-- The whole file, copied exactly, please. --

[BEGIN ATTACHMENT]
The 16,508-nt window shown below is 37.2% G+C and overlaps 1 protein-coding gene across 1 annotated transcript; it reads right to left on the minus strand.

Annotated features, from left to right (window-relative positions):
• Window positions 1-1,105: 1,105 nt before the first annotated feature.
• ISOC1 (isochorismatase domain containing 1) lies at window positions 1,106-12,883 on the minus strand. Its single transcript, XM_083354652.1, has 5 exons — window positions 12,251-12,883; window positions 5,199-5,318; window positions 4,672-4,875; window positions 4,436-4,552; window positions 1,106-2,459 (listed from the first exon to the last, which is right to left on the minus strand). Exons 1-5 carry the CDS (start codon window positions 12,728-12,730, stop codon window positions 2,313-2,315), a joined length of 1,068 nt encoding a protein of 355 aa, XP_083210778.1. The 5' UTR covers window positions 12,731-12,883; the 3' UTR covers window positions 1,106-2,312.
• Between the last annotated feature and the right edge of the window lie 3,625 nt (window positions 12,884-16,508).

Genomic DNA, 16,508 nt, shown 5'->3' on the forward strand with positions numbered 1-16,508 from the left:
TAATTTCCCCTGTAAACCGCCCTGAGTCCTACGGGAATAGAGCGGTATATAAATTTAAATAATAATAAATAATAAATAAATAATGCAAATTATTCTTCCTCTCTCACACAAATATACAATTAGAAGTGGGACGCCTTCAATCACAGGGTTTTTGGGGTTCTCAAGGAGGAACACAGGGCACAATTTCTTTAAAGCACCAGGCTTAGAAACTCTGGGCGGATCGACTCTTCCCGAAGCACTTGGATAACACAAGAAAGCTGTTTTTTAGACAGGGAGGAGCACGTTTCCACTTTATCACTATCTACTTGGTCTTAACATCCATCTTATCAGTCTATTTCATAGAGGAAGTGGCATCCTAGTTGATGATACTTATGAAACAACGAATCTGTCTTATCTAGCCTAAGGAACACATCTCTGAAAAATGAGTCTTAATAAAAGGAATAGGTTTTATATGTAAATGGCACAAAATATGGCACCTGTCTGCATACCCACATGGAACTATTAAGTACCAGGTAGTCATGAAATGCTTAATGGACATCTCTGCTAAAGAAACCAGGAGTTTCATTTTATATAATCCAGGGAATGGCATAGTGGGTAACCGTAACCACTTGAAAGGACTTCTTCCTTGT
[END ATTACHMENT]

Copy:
The 16,508-nt window shown below is 37.2% G+C and overlaps 1 protein-coding gene across 1 annotated transcript; it reads right to left on the minus strand.

Annotated features, from left to right (window-relative positions):
• Window positions 1-1,105: 1,105 nt before the first annotated feature.
• ISOC1 (isochorismatase domain containing 1) lies at window positions 1,106-12,883 on the minus strand. Its single transcript, XM_083354652.1, has 5 exons — window positions 12,251-12,883; window positions 5,199-5,318; window positions 4,672-4,875; window positions 4,436-4,552; window positions 1,106-2,459 (listed from the first exon to the last, which is right to left on the minus strand). Exons 1-5 carry the CDS (start codon window positions 12,728-12,730, stop codon window positions 2,313-2,315), a joined length of 1,068 nt encoding a protein of 355 aa, XP_083210778.1. The 5' UTR covers window positions 12,731-12,883; the 3' UTR covers window positions 1,106-2,312.
• Between the last annotated feature and the right edge of the window lie 3,625 nt (window positions 12,884-16,508).

Genomic DNA, 16,508 nt, shown 5'->3' on the forward strand with positions numbered 1-16,508 from the left:
TAATTTCCCCTGTAAACCGCCCTGAGTCCTACGGGAATAGAGCGGTATATAAATTTAAATAATAATAAATAATAAATAAATAATGCAAATTATTCTTCCTCTCTCACACAAATATACAATTAGAAGTGGGACGCCTTCAATCACAGGGTTTTTGGGGTTCTCAAGGAGGAACACAGGGCACAATTTCTTTAAAGCACCAGGCTTAGAAACTCTGGGCGGATCGACTCTTCCCGAAGCACTTGGATAACACAAGAAAGCTGTTTTTTAGACAGGGAGGAGCACGTTTCCACTTTATCACTATCTACTTGGTCTTAACATCCATCTTATCAGTCTATTTCATAGAGGAAGTGGCATCCTAGTTGATGATACTTATGAAACAACGAATCTGTCTTATCTAGCCTAAGGAACACATCTCTGAAAAATGAGTCTTAATAAAAGGAATAGGTTTTATATGTAAATGGCACAAAATATGGCACCTGTCTGCATACCCACATGGAACTATTAAGTACCAGGTAGTCATGAAATGCTTAATGGACATCTCTGCTAAAGAAACCAGGAGTTTCATTTTATATAATCCAGGGAATGGCATAGTGGGTAACCGTAACCACTTGAAAGGACTTCTTCCTTGT